Last Updated on: November 23, 2022 by Crystal Uys
Black cats have long been associated with bad luck, but their luck has changed significantly in the last few decades. With the rise of social media cat groups (like ours!), more and more people came together to discuss their love of “voids”, so named for their dark coloration and tendency to look like a cat-shaped void in pictures.
No matter how dark your black cat is, you have likely seen your cat napping in a nice sunbeam and noticed a reddish brown coloration on your cat. Is your cat becoming bleached or changing colors with age? If you’ve noticed this color shift in your black cat, then you’ve seen cat “rust”. Come with me as I discuss this interesting phenomenon!
What is Cat Rust?
Cat rust is given this name because of its tendency to appear as a rust brown color, making it look like your seemingly black cat has rusted. It’s extremely common for black cats to develop rusting, but you may only be able to spot it when your cat is in direct sunlight.
In some instances, you may not be seeing rust. If your cat’s coat is a lighter shade of black or more of a dark grey, then it’s possible that your cat has a pattern to their coat that is not immediately evident but that becomes visible in certain lighting.
What Causes Cat Rust?
The most common cause of cat rust is sun exposure. In the same way that your hair may begin to bleach or lighten after a long time in the sun also explains how some black cats turn brown because of sun exposure. This is completely harmless and shouldn’t be of any concern to you, although your cat’s coat may rust more noticeably if they spend excessive amounts of time in direct sunlight.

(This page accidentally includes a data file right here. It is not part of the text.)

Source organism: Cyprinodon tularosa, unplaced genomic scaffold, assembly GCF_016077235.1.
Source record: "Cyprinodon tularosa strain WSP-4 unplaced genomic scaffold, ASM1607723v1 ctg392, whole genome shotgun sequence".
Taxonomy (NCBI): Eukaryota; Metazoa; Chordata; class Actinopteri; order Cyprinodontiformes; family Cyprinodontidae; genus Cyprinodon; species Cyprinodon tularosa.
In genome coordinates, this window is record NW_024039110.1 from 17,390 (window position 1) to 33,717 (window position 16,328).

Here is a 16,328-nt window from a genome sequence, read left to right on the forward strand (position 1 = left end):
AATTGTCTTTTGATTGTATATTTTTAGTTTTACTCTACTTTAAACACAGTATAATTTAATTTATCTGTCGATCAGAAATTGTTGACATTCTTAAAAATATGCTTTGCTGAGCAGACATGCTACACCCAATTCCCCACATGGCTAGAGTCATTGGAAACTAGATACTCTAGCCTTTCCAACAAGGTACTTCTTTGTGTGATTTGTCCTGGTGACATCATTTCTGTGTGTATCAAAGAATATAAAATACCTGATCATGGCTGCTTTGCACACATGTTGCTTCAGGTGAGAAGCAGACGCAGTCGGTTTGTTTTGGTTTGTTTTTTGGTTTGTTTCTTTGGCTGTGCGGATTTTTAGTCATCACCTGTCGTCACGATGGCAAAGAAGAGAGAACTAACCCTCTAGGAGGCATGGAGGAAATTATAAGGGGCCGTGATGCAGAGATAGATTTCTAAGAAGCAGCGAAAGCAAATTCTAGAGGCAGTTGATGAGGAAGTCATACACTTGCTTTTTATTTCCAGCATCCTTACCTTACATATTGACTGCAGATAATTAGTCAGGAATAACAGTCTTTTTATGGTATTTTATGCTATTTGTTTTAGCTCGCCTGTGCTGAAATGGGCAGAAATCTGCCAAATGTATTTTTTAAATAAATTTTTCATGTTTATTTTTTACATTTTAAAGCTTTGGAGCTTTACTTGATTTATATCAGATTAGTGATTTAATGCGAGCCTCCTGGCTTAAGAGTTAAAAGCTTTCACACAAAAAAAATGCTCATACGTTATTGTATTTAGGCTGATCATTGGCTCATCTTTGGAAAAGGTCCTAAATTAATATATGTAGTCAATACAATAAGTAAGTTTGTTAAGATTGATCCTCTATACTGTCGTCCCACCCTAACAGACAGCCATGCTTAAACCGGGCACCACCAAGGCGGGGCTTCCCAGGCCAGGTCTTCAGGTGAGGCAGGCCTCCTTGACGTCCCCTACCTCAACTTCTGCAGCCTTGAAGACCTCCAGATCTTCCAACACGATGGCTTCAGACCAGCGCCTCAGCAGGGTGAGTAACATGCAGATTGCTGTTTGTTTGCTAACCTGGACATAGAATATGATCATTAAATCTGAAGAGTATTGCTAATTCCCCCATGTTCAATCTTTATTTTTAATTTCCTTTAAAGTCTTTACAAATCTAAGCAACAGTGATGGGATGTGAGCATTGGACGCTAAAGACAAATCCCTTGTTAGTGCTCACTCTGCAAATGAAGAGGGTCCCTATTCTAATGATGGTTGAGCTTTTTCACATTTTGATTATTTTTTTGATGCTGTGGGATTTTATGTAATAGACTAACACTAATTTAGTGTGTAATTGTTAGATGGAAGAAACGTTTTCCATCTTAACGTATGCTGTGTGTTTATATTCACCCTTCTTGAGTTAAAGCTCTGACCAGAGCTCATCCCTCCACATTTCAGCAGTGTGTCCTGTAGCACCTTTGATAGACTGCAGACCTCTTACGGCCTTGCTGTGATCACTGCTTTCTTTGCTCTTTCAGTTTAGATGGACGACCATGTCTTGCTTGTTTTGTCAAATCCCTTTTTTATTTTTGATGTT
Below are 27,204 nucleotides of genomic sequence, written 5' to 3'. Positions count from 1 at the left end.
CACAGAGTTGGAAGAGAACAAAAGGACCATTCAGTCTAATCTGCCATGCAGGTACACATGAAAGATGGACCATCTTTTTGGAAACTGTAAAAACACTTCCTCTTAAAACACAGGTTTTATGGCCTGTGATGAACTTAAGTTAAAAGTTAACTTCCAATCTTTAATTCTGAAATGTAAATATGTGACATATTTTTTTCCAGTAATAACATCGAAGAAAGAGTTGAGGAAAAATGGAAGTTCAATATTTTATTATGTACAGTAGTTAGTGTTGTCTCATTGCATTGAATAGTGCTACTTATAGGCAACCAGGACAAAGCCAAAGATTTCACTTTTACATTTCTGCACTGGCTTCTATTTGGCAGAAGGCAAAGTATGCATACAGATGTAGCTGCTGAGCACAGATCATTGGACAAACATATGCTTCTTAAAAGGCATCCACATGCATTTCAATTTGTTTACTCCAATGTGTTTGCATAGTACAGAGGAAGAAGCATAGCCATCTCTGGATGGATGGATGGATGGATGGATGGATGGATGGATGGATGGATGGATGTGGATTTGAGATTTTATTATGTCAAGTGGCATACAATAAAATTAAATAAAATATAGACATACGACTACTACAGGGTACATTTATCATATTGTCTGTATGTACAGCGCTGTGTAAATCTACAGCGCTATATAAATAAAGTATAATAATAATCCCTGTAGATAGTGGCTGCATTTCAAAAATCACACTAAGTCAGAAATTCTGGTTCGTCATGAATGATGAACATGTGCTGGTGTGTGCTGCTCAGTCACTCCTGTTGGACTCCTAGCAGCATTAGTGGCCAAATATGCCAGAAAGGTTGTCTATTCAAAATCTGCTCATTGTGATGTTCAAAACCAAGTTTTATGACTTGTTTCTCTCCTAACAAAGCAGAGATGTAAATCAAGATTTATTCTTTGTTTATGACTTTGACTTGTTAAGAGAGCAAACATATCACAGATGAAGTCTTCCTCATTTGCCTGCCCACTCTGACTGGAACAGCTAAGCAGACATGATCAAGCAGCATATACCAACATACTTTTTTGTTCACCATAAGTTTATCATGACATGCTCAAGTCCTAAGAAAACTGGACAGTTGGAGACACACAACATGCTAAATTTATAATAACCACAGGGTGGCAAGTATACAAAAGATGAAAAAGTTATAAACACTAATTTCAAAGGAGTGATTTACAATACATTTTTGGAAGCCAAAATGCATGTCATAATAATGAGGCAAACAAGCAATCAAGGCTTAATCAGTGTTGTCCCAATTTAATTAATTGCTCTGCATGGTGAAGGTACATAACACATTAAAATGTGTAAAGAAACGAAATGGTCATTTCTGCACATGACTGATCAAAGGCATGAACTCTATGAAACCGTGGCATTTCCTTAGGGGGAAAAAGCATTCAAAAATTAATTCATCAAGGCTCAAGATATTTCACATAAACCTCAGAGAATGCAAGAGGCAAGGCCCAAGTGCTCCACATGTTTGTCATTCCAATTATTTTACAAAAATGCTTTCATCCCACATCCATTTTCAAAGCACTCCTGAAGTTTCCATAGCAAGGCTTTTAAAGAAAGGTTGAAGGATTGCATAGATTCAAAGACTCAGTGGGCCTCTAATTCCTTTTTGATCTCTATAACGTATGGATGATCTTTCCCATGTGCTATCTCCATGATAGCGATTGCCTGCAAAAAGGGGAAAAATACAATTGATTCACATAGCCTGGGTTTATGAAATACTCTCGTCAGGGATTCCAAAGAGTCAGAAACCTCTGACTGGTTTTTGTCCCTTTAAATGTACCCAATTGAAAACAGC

A less common cause of rusting in cats is a tyrosine deficiency. Tyrosine is a non-essential amino acid for cats, and it is responsible for the production of eumelanin, or the pigment that results in black hair. A tyrosine deficiency is caused by a nutritional deficiency, but it usually can be remedied by giving your cat a high-quality commercial diet specifically formulated to meet the nutritional needs of cats.
Tyrosine is present in animal protein sources, which are the basis for a healthy diet for cats. A tyrosine deficiency, while not serious on its own, can indicate your cat is not receiving enough protein or appropriate nutrition.
Bigger Concerns with Cat Rust
Although not common, rusting in black cats can also indicate more serious medical conditions, like hyperthyroidism, kidney disease, and liver disease. More often than not, rust will not be the only symptom of any of these disorders. If your cat is experiencing concerning symptoms along with noticeable rust, including weight loss, inappetence, hair loss, lethargy, and yellowing of the eyes and skin, then your cat needs to see their vet as soon as possible to determine what medical problems they may be experiencing.
It’s extremely common for black cats to develop rusting of their black coat, especially as they age. Cats tend to spend a lot of time in the sun, often napping in sunbeams throughout the day. If your cat is turning rusty, it’s probably due to simple bleaching, although it can also indicate a tyrosine deficiency. While this in and of itself isn’t a notable problem, it can indicate your cat’s nutrition is poor and needs to be improved.
Rust can be associated with some serious medical conditions, though. If your cat is developing noticeable rusting of their coat in conjunction with notable symptoms of a medical condition, like weight loss, then your cat needs to be seen by a vet to get them diagnosed and treated quickly.
Featured Image Credit: Gavin Allanwood, Unsplash
Cat mom to Ivy – a feisty little rescue kitten that is her one and only child. For now! Throughout her life, she has been introduced to the special love that can be found in the bond with a cat. Having owned multiple felines, she is more than certain that their love is unmatched, unconditional and unlike any other. With a passion to educate the public about everything, there is to know about felines, their behavior, and their unique personalities, Crystal is devoted to making sure that all cats and their owners know the importance of conscious living – and loving!
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Published for: WATPFC